Vertical profile of atmospheric dimethyl sulfide in the Arctic
Spring and Summer
Roghayeh Ghahremaninezhad1, Ann-Lise Norman1, Betty Croft2, Randall V. Martin2, Jeffrey R. Pierce3, Julia Burkart4, Ofelia Rempillo1, Heiko Bozem5, Daniel Kunkel5, Jennie L. Thomas6, Amir A. Aliabadi7, Gregory R. Wentworth4, Maurice Levasseur8, Ralf M. Staebler9, Sangeeta Sharma9, and Richard Leaitch91Department of Physics and Astronomy, University of Calgary, Calgary, Canada 2Department of Physics and Atmospheric Science, Dalhousie University, Halifax, Canada 3Department of Atmospheric Science, Colorado State University, Fort Collins, USA 4Department of Chemistry, University of Toronto, Toronto, Canada 5Institute of Atmospheric Physics, University of Mainz, Mainz, Germany 6Sorbonne Universités, UPMC Univ. Paris 06, Universite Versailles St-Quentin, CNRS/INSU, UMR8190, LATMOS-IPSL, Paris, France 7Environmental Engineering Program, School of Engineering, University of Guelph, Guelph, Canada 8Department of Biology, Laval University, Quebec, Canada 9Environment and Climate Change Canada, Toronto, Canada
Received: 12 Jan 2017 – Accepted for review: 15 Jan 2017 – Discussion started: 16 Jan 2017
Abstract. Vertical distributions of atmospheric dimethyl sulfide (DMS(g)) were sampled aboard the research aircraft Polar 6 near Lancaster Sound, Nunavut, Canada in July 2014 and on pan-Arctic flights in April 2015 that started from Longyearbyen, Spitzbergen, and passed through Alert and Eureka, Nunavut and Inuvik, Northwest Territories. Larger mean DMS(g) mixing ratios were present during April 2015 (campaign-mean of 116±8 pptv) compared to July 2014 (campaign-mean of 20±6 pptv). Observations in July 2014 indicated a decrease in DMS(g) mixing ratios with altitude up to about 3 km, and the largest mixing ratios were found near the surface above ice-edge and open water, coincident with increased particle concentrations. In contrast, DMS(g) mixing ratios sampled in April 2015 were as high as 100 pptv near 2500 m. The April campaign also exhibited uniform campaign-mean vertical profiles overall although some profiles showed an increase with altitude.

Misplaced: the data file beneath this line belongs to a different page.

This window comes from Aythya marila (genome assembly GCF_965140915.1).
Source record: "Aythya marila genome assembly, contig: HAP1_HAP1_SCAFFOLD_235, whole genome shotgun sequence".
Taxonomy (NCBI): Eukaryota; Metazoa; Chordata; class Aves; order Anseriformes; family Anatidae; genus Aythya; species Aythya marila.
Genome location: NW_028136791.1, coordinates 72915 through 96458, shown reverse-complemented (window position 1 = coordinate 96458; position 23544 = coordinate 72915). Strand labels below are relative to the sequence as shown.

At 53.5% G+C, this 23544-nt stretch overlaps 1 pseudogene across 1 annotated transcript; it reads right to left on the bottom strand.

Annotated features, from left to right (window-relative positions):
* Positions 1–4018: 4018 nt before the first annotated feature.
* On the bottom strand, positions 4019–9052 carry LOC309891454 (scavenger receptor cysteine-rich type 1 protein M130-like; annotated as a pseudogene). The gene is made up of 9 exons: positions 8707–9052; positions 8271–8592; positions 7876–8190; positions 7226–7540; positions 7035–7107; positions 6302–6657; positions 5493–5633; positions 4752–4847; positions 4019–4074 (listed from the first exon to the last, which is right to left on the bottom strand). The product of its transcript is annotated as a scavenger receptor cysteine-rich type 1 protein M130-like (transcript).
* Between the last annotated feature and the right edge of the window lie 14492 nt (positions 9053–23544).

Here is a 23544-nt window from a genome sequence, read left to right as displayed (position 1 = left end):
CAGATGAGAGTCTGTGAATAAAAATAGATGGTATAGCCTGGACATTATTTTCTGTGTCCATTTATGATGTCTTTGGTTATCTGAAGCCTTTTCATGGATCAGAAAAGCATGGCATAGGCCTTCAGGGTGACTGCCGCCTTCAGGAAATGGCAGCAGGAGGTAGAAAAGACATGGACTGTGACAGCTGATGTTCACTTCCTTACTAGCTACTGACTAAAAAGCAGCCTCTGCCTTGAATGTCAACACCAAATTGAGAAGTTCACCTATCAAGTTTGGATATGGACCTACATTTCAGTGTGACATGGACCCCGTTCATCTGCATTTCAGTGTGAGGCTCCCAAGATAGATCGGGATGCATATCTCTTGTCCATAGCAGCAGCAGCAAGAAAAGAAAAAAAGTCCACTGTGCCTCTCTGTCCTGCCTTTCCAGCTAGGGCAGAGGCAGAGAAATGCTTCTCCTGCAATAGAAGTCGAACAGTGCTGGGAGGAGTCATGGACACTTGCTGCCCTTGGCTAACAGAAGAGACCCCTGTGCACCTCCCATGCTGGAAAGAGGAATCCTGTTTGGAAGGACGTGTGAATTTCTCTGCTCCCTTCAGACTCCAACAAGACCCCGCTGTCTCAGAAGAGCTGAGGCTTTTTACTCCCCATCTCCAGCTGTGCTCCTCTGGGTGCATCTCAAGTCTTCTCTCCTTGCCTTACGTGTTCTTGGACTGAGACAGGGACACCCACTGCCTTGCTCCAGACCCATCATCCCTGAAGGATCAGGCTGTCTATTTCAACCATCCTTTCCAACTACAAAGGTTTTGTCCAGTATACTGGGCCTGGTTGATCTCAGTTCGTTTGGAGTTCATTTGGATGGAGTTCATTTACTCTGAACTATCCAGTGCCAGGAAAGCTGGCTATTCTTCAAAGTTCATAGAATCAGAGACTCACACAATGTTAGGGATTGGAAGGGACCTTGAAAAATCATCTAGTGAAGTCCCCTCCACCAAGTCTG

GEOS-Chem chemical-transport model simulations indicate that Arctic seawater (north of 66° N) contributes the majority of DMS(g) to the Arctic profiles (>90 %) in July 2014 flight tracks which were below 3000 m. More than 90 % of DMS(g) in April 2015 was from Arctic seawater for measurements below 500 m, but that declined to 60 % for altitudes between 500 m and 3000 m. FLEXPART simulations indicate that for summer 2014, the sampled air mass originated over Baffin Bay and the Canadian Arctic Archipelago. Whereas, for springtime 2015, the air mass sampled on flights near Alert and Eureka originated from Baffin Bay/Canadian Archipelago and from long-range transport (LRT) around the northern tip of Greenland. Our results highlight the role of open water below the flight as the source of DMS(g) during July 2014, and the influence of LRT of DMS(g) from further afield in the Arctic above 2500 m during April 2015.
Ghahremaninezhad, R., Norman, A.-L., Croft, B., Martin, R. V., Pierce, J. R., Burkart, J., Rempillo, O., Bozem, H., Kunkel, D., Thomas, J. L., Aliabadi, A. A., Wentworth, G. R., Levasseur, M., Staebler, R. M., Sharma, S., and Leaitch, R.: Vertical profile of atmospheric dimethyl sulfide in the Arctic
Spring and Summer, Atmos. Chem. Phys. Discuss., doi:10.5194/acp-2017-33, in review, 2017.